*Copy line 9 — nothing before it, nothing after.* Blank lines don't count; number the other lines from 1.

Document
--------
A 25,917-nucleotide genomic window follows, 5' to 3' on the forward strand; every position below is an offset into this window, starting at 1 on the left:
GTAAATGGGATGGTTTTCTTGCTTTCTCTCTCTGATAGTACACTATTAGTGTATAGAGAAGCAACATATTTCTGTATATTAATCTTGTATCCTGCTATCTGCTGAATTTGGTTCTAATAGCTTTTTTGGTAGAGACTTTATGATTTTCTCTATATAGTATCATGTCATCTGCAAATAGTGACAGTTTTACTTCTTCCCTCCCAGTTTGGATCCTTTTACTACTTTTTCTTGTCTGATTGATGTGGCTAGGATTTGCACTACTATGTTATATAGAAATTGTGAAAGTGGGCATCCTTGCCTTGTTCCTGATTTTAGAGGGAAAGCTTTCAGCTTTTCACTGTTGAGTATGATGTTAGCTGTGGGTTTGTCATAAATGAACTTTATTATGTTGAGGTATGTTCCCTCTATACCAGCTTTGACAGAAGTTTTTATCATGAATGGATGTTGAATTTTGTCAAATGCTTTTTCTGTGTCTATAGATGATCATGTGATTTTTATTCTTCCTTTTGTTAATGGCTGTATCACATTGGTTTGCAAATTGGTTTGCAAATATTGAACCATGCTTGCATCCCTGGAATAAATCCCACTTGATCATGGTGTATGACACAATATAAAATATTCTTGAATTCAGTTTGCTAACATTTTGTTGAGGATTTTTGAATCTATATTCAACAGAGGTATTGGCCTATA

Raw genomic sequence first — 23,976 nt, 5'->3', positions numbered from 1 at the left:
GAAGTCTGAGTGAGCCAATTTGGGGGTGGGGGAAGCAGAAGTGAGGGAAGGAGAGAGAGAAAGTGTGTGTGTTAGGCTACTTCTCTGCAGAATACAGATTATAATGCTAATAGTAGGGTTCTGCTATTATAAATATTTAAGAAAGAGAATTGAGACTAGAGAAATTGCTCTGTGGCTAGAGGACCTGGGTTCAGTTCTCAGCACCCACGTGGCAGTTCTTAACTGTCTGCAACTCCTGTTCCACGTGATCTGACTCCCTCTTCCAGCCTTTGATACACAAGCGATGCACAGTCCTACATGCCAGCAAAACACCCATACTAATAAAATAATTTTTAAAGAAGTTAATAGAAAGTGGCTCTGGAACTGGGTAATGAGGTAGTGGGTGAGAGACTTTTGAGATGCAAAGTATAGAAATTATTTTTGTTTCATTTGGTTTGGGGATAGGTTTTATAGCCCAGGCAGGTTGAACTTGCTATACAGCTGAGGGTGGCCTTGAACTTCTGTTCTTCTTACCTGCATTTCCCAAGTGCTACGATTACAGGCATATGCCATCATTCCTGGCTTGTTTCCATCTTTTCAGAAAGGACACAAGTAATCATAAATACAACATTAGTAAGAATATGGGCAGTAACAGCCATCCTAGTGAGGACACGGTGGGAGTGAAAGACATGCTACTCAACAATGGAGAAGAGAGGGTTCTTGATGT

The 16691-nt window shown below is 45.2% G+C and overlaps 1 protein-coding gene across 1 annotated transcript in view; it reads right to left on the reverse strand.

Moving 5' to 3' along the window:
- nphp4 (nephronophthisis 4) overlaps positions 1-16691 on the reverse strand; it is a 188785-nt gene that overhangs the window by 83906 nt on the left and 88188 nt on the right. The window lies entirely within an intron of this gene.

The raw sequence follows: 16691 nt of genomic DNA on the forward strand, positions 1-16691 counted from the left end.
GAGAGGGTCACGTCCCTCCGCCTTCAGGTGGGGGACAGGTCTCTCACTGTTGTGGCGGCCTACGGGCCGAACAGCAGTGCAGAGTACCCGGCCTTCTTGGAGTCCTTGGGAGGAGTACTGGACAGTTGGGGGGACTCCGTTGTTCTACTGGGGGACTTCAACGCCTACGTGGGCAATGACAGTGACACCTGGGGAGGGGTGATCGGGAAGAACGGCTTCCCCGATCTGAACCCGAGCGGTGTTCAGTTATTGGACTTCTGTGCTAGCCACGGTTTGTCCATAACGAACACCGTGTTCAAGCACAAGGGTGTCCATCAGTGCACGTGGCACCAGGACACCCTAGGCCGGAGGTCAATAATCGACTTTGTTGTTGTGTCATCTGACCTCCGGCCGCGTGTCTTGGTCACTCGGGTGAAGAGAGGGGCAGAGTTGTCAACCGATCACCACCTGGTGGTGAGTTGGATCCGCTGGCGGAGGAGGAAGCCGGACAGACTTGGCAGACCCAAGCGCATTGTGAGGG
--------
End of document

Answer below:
GAGAGGGTCACGTCCCTCCGCCTTCAGGTGGGGGACAGGTCTCTCACTGTTGTGGCGGCCTACGGGCCGAACAGCAGTGCAGAGTACCCGGCCTTCTTGGAGTCCTTGGGAGGAGTACTGGACAGTTGGGGGGACTCCGTTGTTCTACTGGGGGACTTCAACGCCTACGTGGGCAATGACAGTGACACCTGGGGAGGGGTGATCGGGAAGAACGGCTTCCCCGATCTGAACCCGAGCGGTGTTCAGTTATTGGACTTCTGTGCTAGCCACGGTTTGTCCATAACGAACACCGTGTTCAAGCACAAGGGTGTCCATCAGTGCACGTGGCACCAGGACACCCTAGGCCGGAGGTCAATAATCGACTTTGTTGTTGTGTCATCTGACCTCCGGCCGCGTGTCTTGGTCACTCGGGTGAAGAGAGGGGCAGAGTTGTCAACCGATCACCACCTGGTGGTGAGTTGGATCCGCTGGCGGAGGAGGAAGCCGGACAGACTTGGCAGACCCAAGCGCATTGTGAGGG